Wednesday, October 15

first do no harm

First do no harm.

This is a latin principle historically taught to physicians. In the past I have been attracted to the gentleness of this phrase, and empowered to refuse treatment which I deem more destructive than beneficial. But it was recently that I decided to adopt it as my favourite maxim.

It was a bad day, a day where the fatigue and pain were severely interrupting my usually-manageable activities. The old record began to whine in my mind, with belligerence. ‘I can’t believe I can’t get anything done, what a waste of existence.’ ‘Just make yourself. You’re lazy which is why you think you’re unwell, and you could get up if you tried harder.’ Long was the day, loud was the disappointment, strong was the discontent. To soothe the pain and the unjust reprimands, I sought comfort in the form of hair pulling. Much later, Ben walked in to a pile of hair, and a rocking, sobbing, sadness.

In the end, I wasn’t as distressed by my sickness as by the way I had handled it. I deeply regretted that I had turned on myself {and my extremely undeserving head} and multiplied my woes.

By providence, my friend sent me a long email filled with love and too much wisdom to write here.
She wrote:

Please extend to yourself the same kindness you extend to me. You will find that you are the most gracious, considerate, strong, interesting and wonderful person you could ever want to meet.

I shudder to use those adjectives for myself, but the first line was startling.

What if, when I was hurting, or disappointed, or anxious, what if I played an empathetic track? 
Opportunity for practice soon presented itself, bien sur, and I was facing a day where I would be alone and mostly couch bound. It was a little strange to extend compassion, and I felt like a positive psychology experiment.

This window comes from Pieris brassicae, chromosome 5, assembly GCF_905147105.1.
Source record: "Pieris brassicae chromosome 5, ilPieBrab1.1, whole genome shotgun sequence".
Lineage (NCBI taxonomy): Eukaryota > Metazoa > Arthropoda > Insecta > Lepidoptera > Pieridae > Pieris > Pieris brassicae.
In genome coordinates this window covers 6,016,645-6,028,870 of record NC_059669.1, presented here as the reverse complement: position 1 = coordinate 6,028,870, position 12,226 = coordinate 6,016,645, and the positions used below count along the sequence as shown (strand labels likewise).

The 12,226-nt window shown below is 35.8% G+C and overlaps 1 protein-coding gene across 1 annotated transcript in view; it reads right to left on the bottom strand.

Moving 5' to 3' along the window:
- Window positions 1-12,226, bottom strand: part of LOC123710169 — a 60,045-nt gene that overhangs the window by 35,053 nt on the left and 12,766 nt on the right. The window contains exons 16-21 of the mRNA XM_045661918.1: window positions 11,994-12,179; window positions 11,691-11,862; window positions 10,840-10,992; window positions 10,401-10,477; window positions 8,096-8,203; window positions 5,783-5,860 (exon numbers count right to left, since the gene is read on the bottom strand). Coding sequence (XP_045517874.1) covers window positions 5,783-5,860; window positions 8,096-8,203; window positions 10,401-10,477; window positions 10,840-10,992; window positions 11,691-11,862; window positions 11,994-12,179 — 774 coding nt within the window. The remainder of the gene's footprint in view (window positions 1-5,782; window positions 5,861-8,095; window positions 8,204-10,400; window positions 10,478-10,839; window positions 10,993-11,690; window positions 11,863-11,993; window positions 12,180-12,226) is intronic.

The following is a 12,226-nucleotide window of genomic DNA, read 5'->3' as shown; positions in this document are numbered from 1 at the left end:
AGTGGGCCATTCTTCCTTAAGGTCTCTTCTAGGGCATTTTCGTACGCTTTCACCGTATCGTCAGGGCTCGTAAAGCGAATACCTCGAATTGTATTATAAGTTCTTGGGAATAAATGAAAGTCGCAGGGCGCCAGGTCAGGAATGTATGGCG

I found myself walking up a long hill, feeling dizzy after many vials of blood had been extracted from me. I noted that it was a great feat to have gotten my blood tests done on such a challenging day, and that I could enjoy tea when I got home. I lay on the couch, and thought: I’m not lazy nor a hypochondriac. No one feeling this way could move, let alone work. I’ll know without a doubt when I’m feeling well, and I’ll do good things that day. I thought about John Milton’s poem, the line, ‘He also serves who only stands and waits.’ I acknowledged that I was doing well with no pain relief.

Late afternoon the sun eventually beat the clouds, so I went to bask in it and celebrate making it through the bulk of the day, with all hair intact, and lack of agitation. Ben walked in the door, and I was doing some plies and fondues in the sunshine. Same headache, same malaise, same lack of achievement as the other day – but this time, there was no trail of destruction. I hadn’t done what I wanted to, but first, I had done no harm. That night, I was UTTERLY content in having just lived through the day.

Why do we kick ourselves when we’re down? First, do no harm. 

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